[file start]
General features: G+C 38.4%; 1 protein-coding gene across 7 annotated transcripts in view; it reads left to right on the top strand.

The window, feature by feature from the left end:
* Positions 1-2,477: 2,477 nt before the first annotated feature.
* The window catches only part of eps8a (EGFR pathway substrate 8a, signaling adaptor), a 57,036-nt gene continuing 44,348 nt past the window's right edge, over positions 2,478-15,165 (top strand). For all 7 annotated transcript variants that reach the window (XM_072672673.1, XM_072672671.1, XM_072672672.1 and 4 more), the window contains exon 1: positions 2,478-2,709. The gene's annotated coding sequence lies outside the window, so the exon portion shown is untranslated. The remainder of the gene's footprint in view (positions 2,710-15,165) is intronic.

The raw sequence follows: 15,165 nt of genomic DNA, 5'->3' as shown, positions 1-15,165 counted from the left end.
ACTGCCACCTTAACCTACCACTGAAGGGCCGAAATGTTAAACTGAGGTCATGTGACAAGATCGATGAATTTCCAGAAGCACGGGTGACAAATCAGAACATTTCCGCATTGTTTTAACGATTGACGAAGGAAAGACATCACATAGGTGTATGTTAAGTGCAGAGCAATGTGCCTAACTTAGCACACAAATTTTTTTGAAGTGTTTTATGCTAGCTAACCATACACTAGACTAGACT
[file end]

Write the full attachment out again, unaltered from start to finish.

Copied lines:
General features: G+C 38.4%; 1 protein-coding gene across 7 annotated transcripts in view; it reads left to right on the top strand.

The window, feature by feature from the left end:
* Positions 1-2,477: 2,477 nt before the first annotated feature.
* The window catches only part of eps8a (EGFR pathway substrate 8a, signaling adaptor), a 57,036-nt gene continuing 44,348 nt past the window's right edge, over positions 2,478-15,165 (top strand). For all 7 annotated transcript variants that reach the window (XM_072672673.1, XM_072672671.1, XM_072672672.1 and 4 more), the window contains exon 1: positions 2,478-2,709. The gene's annotated coding sequence lies outside the window, so the exon portion shown is untranslated. The remainder of the gene's footprint in view (positions 2,710-15,165) is intronic.

The raw sequence follows: 15,165 nt of genomic DNA, 5'->3' as shown, positions 1-15,165 counted from the left end.
ACTGCCACCTTAACCTACCACTGAAGGGCCGAAATGTTAAACTGAGGTCATGTGACAAGATCGATGAATTTCCAGAAGCACGGGTGACAAATCAGAACATTTCCGCATTGTTTTAACGATTGACGAAGGAAAGACATCACATAGGTGTATGTTAAGTGCAGAGCAATGTGCCTAACTTAGCACACAAATTTTTTTGAAGTGTTTTATGCTAGCTAACCATACACTAGACTAGACT